Initial Evaluations at the Cognitive Behavior Therapy Center of SoCal – Part 1
Just what is an initial evaluation at the CBT Center and why would I want to do it?
When in the course of speaking to someone on the phone or conversing with them through email, people often ask us about our initial consultation, what it is, and how it is different from others they might have been though. They often ask how the CBT Center’s initial evaluation might be helpful to them? Here we try to answer those questions.
The initial cognitive behavioral evaluation: What is it? What does it consist of?
Understanding the issues: the view from 35,000 feet. Apart from filling out our practice forms (often sent out in advance via email, so as not to take valuable time from the evaluation itself), the bulk of the initial consultation consists of the person telling his or her story of what the issues are and what they are seeking to get from the therapy. During the initial consultation, we want to get an overview of the situation. In other words, we want the “view from 35,000 feet “– it needs to be comprehensive with enough detail to get the lay of the land. The therapist functions like a “midwife” in this process, helping the person draw out their story. The therapist might ask of the person: Describe what is going on now. When did the current difficulty start and what has been its course? We often try to do a targeted history: what in the individual’s upbringing made them vulnerable to the current concern? Was there a particular atmosphere in the family or with peers that strongly affected how the person viewed himself and others? How are those events or situations related to the current difficulties?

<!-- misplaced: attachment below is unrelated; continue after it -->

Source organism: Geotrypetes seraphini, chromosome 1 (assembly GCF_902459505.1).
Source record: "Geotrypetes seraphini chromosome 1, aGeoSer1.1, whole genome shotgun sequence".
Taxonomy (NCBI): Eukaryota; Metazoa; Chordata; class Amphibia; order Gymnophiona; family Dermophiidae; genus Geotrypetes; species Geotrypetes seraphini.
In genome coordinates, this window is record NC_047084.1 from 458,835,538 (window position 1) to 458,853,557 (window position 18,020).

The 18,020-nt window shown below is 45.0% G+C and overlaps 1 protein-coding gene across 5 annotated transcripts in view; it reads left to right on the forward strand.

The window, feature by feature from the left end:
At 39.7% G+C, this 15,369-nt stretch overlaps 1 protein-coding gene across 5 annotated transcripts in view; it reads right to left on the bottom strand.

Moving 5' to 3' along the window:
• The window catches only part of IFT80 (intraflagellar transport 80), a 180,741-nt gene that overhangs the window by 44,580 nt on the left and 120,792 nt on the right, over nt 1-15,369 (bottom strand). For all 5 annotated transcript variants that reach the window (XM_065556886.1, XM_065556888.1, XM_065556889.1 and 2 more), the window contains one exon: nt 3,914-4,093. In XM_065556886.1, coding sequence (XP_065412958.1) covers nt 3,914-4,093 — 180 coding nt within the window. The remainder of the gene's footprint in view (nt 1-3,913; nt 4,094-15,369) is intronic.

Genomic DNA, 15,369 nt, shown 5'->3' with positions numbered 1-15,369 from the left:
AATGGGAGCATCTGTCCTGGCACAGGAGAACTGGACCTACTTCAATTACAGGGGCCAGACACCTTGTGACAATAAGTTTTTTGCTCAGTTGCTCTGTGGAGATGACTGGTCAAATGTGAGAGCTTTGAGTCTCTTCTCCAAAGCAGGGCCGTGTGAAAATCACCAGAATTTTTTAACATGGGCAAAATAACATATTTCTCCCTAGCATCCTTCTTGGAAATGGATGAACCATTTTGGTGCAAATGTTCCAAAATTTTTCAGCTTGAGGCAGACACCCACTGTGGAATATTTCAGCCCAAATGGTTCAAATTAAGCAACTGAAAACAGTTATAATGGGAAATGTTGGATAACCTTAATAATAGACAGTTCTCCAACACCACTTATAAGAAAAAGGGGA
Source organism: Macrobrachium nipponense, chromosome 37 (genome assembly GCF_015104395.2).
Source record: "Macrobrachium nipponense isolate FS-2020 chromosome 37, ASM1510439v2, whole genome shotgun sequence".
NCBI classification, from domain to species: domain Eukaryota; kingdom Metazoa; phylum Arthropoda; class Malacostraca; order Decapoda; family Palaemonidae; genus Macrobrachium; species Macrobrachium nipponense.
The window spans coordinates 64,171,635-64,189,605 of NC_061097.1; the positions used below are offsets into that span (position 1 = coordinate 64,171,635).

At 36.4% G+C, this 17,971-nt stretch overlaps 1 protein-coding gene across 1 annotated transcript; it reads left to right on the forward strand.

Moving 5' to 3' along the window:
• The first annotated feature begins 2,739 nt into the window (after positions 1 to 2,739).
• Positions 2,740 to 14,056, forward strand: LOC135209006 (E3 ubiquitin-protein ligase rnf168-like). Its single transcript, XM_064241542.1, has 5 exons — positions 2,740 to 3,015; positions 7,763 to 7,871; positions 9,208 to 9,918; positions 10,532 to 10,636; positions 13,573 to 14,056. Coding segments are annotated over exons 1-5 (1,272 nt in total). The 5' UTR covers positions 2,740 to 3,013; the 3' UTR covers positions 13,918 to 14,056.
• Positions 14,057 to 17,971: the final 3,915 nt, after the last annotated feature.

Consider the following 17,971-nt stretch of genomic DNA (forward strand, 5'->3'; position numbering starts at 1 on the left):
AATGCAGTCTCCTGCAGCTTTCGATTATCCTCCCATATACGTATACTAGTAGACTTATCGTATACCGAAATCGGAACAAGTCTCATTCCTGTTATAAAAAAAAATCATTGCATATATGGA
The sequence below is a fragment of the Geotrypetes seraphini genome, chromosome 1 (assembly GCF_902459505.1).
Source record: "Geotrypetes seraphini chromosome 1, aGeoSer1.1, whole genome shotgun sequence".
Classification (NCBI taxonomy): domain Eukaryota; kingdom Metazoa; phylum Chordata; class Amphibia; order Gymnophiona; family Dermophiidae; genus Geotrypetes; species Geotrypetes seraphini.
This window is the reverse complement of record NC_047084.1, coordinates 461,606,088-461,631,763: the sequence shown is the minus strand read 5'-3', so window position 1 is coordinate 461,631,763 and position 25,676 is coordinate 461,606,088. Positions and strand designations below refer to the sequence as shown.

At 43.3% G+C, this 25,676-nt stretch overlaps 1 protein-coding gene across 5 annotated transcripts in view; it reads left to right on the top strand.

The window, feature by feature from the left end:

Summing up. During the initial consultation, the therapist and the individual work together to develop a shared view of the problem and its origin, with the therapist repeatedly checking out his/her conceptualization of the issues with the person. This is to make sure the person is heard and that the therapist accurately understands what the issues are from the client’s point of view.
After the therapist and the individual arrive at a full picture of the issues, the therapist will give the individual a verbal summing up of the issues and provide his/her clinical impression. This might take the form of a diagnosis. For example, the therapist might say, “I think that you have Obsessive Compulsive Disorder, and here is why…” Or, in the case of a young child, the parent might be told, “No, I don’t think that your child has ADHD but I think instead that your child has a behavioral issue that may be caused by inconsistent signals between the parents, and here is why…”
Recommendations. We also want to give you, in plain English, our treatment recommendations, so that you can think over what you have heard during the evaluation and decide, in an informed way, what you would like to do. We often say, “If you’d like to work with us on this difficulty, then this is how we would approach the issue…” We would then spell out what treatment with us would look like. For example, as in the case of the person with OCD above, we would explain that we would deepen the assessment of the OCD through the client’s logging of OCD situations that pop up in the time between then and the following session. And that would be followed by developing an order and sequence of how to begin to face the fear situations and to start to learn to live fully again. Or, in the case of the young child with behavior problems described above, in future sessions, we would do observations of the parents with the child while the therapist coaches the parents on developing consistent parenting skills.
Taking the mystery out of initial cognitive behavioral evaluations.
We hope that this article helps to take the mystery out of the process of the initial consultation at the CBT Center.
If you are considering treatment and would like to schedule an initial cognitive behavioral evaluation at one of our Southern California locations, please contact us here.
Check out our Initial Evaluations at the Cognitive Behavior Therapy Center – Part 2 to read about some other reasons you might want to schedule a consultation.